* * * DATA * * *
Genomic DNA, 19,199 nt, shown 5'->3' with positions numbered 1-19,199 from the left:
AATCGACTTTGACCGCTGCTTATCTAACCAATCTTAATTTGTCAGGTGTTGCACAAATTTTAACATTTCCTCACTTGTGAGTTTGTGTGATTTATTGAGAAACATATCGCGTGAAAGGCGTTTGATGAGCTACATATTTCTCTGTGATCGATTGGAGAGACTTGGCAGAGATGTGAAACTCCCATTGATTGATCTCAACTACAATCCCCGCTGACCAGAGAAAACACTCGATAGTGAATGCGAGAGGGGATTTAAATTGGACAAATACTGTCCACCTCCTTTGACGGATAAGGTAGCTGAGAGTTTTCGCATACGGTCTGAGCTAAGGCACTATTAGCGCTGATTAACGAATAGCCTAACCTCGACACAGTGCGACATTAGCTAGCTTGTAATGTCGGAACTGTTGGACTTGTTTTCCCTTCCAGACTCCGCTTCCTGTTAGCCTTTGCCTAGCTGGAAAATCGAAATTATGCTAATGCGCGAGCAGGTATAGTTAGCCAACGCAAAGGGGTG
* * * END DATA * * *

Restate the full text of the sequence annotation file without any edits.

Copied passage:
Genomic DNA, 19,199 nt, shown 5'->3' with positions numbered 1-19,199 from the left:
AATCGACTTTGACCGCTGCTTATCTAACCAATCTTAATTTGTCAGGTGTTGCACAAATTTTAACATTTCCTCACTTGTGAGTTTGTGTGATTTATTGAGAAACATATCGCGTGAAAGGCGTTTGATGAGCTACATATTTCTCTGTGATCGATTGGAGAGACTTGGCAGAGATGTGAAACTCCCATTGATTGATCTCAACTACAATCCCCGCTGACCAGAGAAAACACTCGATAGTGAATGCGAGAGGGGATTTAAATTGGACAAATACTGTCCACCTCCTTTGACGGATAAGGTAGCTGAGAGTTTTCGCATACGGTCTGAGCTAAGGCACTATTAGCGCTGATTAACGAATAGCCTAACCTCGACACAGTGCGACATTAGCTAGCTTGTAATGTCGGAACTGTTGGACTTGTTTTCCCTTCCAGACTCCGCTTCCTGTTAGCCTTTGCCTAGCTGGAAAATCGAAATTATGCTAATGCGCGAGCAGGTATAGTTAGCCAACGCAAAGGGGTG